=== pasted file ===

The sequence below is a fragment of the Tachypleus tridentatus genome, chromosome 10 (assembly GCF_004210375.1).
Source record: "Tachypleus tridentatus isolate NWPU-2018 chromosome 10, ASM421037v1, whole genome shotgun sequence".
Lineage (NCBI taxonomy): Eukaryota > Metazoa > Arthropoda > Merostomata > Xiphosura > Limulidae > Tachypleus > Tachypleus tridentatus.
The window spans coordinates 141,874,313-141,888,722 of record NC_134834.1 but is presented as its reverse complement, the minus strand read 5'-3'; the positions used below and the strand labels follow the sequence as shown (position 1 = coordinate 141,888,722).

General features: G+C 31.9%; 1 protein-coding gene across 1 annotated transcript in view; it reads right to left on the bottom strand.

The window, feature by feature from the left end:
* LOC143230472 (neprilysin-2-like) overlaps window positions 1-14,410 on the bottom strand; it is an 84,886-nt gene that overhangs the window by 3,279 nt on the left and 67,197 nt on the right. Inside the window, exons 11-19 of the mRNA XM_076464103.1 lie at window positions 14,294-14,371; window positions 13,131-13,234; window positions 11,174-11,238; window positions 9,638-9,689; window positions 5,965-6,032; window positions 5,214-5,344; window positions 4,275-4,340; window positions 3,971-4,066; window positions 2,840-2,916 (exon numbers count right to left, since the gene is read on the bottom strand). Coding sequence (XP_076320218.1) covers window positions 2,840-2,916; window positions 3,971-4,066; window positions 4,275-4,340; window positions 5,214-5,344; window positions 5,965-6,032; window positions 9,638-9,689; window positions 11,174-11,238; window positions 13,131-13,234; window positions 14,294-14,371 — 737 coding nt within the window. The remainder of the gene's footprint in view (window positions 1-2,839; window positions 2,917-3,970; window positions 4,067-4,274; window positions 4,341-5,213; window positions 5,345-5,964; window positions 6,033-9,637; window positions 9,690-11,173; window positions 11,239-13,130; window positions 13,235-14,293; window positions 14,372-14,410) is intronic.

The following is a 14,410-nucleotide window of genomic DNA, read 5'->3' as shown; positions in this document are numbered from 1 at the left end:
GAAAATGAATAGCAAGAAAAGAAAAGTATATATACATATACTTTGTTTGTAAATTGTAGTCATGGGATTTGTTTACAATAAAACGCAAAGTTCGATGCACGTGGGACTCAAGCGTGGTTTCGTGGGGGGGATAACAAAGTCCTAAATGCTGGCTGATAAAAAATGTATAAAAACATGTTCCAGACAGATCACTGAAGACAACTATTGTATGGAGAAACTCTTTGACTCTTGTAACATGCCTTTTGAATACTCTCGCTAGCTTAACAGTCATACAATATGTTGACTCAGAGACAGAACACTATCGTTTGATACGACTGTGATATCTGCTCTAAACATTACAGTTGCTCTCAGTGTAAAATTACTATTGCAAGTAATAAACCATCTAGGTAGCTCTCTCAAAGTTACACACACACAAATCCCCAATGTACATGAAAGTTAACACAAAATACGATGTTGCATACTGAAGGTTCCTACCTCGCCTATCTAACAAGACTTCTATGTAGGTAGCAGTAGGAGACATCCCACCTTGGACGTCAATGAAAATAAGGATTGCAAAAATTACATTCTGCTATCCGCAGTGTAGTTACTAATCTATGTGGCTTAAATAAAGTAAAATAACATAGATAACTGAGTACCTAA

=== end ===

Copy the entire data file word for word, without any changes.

The sequence below is a fragment of the Tachypleus tridentatus genome, chromosome 10 (assembly GCF_004210375.1).
Source record: "Tachypleus tridentatus isolate NWPU-2018 chromosome 10, ASM421037v1, whole genome shotgun sequence".
Lineage (NCBI taxonomy): Eukaryota > Metazoa > Arthropoda > Merostomata > Xiphosura > Limulidae > Tachypleus > Tachypleus tridentatus.
The window spans coordinates 141,874,313-141,888,722 of record NC_134834.1 but is presented as its reverse complement, the minus strand read 5'-3'; the positions used below and the strand labels follow the sequence as shown (position 1 = coordinate 141,888,722).

General features: G+C 31.9%; 1 protein-coding gene across 1 annotated transcript in view; it reads right to left on the bottom strand.

The window, feature by feature from the left end:
* LOC143230472 (neprilysin-2-like) overlaps window positions 1-14,410 on the bottom strand; it is an 84,886-nt gene that overhangs the window by 3,279 nt on the left and 67,197 nt on the right. Inside the window, exons 11-19 of the mRNA XM_076464103.1 lie at window positions 14,294-14,371; window positions 13,131-13,234; window positions 11,174-11,238; window positions 9,638-9,689; window positions 5,965-6,032; window positions 5,214-5,344; window positions 4,275-4,340; window positions 3,971-4,066; window positions 2,840-2,916 (exon numbers count right to left, since the gene is read on the bottom strand). Coding sequence (XP_076320218.1) covers window positions 2,840-2,916; window positions 3,971-4,066; window positions 4,275-4,340; window positions 5,214-5,344; window positions 5,965-6,032; window positions 9,638-9,689; window positions 11,174-11,238; window positions 13,131-13,234; window positions 14,294-14,371 — 737 coding nt within the window. The remainder of the gene's footprint in view (window positions 1-2,839; window positions 2,917-3,970; window positions 4,067-4,274; window positions 4,341-5,213; window positions 5,345-5,964; window positions 6,033-9,637; window positions 9,690-11,173; window positions 11,239-13,130; window positions 13,235-14,293; window positions 14,372-14,410) is intronic.

The following is a 14,410-nucleotide window of genomic DNA, read 5'->3' as shown; positions in this document are numbered from 1 at the left end:
GAAAATGAATAGCAAGAAAAGAAAAGTATATATACATATACTTTGTTTGTAAATTGTAGTCATGGGATTTGTTTACAATAAAACGCAAAGTTCGATGCACGTGGGACTCAAGCGTGGTTTCGTGGGGGGGATAACAAAGTCCTAAATGCTGGCTGATAAAAAATGTATAAAAACATGTTCCAGACAGATCACTGAAGACAACTATTGTATGGAGAAACTCTTTGACTCTTGTAACATGCCTTTTGAATACTCTCGCTAGCTTAACAGTCATACAATATGTTGACTCAGAGACAGAACACTATCGTTTGATACGACTGTGATATCTGCTCTAAACATTACAGTTGCTCTCAGTGTAAAATTACTATTGCAAGTAATAAACCATCTAGGTAGCTCTCTCAAAGTTACACACACACAAATCCCCAATGTACATGAAAGTTAACACAAAATACGATGTTGCATACTGAAGGTTCCTACCTCGCCTATCTAACAAGACTTCTATGTAGGTAGCAGTAGGAGACATCCCACCTTGGACGTCAATGAAAATAAGGATTGCAAAAATTACATTCTGCTATCCGCAGTGTAGTTACTAATCTATGTGGCTTAAATAAAGTAAAATAACATAGATAACTGAGTACCTAA